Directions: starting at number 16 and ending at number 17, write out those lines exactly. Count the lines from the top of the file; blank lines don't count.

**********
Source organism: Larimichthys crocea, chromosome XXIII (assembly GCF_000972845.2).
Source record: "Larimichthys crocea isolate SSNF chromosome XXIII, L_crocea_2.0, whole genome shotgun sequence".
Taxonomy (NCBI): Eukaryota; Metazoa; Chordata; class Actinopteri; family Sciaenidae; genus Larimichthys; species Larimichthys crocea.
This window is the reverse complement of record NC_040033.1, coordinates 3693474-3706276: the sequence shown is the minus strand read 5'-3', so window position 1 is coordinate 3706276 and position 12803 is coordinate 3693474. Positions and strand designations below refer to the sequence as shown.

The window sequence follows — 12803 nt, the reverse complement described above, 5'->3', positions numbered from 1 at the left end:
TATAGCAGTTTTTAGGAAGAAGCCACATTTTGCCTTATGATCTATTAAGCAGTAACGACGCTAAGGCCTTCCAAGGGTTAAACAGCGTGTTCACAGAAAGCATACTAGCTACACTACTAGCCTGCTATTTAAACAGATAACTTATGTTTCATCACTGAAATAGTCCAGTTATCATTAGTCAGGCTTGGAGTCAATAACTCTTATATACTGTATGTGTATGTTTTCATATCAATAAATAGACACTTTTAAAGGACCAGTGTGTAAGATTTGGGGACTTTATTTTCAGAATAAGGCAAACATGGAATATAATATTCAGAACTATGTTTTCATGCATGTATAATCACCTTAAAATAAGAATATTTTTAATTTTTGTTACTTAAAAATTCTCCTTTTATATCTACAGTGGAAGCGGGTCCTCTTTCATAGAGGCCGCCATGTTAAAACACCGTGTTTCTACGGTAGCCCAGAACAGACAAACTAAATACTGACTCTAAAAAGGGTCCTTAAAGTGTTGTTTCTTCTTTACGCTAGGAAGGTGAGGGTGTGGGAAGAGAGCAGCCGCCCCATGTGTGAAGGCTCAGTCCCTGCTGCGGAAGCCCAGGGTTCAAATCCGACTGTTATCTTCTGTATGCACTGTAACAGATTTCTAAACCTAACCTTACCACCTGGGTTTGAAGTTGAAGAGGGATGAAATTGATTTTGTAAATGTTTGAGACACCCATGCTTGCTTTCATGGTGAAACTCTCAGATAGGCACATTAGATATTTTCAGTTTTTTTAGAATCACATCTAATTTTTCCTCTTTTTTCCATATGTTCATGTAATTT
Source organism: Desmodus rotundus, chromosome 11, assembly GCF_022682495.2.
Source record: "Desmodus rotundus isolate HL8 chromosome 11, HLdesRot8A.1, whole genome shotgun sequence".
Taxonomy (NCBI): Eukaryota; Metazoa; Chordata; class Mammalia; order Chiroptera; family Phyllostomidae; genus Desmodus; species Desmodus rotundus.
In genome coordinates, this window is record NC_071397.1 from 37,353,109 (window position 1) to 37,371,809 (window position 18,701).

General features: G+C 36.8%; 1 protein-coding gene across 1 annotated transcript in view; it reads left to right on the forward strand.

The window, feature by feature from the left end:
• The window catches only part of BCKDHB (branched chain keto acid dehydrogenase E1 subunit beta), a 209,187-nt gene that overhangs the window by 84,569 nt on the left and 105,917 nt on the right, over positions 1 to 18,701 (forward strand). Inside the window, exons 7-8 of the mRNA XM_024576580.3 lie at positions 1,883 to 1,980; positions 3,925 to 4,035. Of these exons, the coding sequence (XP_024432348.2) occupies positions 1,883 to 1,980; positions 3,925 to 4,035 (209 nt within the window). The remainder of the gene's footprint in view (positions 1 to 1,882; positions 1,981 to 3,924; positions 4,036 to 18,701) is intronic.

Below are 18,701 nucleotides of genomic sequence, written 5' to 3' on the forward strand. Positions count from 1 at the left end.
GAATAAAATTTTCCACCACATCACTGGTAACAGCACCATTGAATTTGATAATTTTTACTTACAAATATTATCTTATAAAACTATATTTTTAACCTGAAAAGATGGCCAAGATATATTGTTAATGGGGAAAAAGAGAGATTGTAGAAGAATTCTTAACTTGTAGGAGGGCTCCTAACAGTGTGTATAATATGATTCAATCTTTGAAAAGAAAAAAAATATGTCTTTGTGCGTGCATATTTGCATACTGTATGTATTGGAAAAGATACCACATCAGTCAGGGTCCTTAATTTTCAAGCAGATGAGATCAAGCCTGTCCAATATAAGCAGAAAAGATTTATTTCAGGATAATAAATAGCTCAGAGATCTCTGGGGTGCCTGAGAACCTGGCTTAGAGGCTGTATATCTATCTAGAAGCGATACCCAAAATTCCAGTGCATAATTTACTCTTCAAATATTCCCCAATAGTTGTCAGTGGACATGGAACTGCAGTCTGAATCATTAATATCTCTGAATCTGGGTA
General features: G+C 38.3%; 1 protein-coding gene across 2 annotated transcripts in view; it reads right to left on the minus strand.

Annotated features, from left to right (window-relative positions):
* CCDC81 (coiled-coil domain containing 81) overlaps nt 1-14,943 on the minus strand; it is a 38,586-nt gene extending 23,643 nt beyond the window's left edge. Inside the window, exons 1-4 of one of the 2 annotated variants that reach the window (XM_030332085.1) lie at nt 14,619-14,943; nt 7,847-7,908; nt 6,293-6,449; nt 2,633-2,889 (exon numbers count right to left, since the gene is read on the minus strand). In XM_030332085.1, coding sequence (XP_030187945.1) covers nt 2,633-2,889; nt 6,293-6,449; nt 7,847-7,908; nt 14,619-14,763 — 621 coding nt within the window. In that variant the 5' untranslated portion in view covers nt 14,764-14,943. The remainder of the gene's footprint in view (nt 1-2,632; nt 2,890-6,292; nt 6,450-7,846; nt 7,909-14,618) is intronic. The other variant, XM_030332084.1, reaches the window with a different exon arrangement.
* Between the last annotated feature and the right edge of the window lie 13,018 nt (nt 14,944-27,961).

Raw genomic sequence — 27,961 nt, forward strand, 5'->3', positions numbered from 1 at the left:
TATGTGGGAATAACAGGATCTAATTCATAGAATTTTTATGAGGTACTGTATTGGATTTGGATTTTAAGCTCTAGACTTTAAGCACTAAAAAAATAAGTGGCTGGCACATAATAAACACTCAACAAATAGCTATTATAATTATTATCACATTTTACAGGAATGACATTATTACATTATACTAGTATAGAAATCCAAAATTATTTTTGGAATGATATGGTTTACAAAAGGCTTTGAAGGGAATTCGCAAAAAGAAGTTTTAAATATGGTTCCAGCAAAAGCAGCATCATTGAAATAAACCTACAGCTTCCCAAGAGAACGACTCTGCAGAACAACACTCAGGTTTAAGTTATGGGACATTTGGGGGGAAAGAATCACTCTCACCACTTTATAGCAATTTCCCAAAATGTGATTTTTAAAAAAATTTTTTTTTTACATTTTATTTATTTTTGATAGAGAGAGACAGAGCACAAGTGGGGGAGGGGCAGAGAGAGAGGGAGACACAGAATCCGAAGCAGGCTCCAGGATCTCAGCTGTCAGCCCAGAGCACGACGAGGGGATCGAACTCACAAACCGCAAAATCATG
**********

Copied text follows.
General features: G+C 38.3%; 1 protein-coding gene across 2 annotated transcripts in view; it reads right to left on the minus strand.

Annotated features, from left to right (window-relative positions):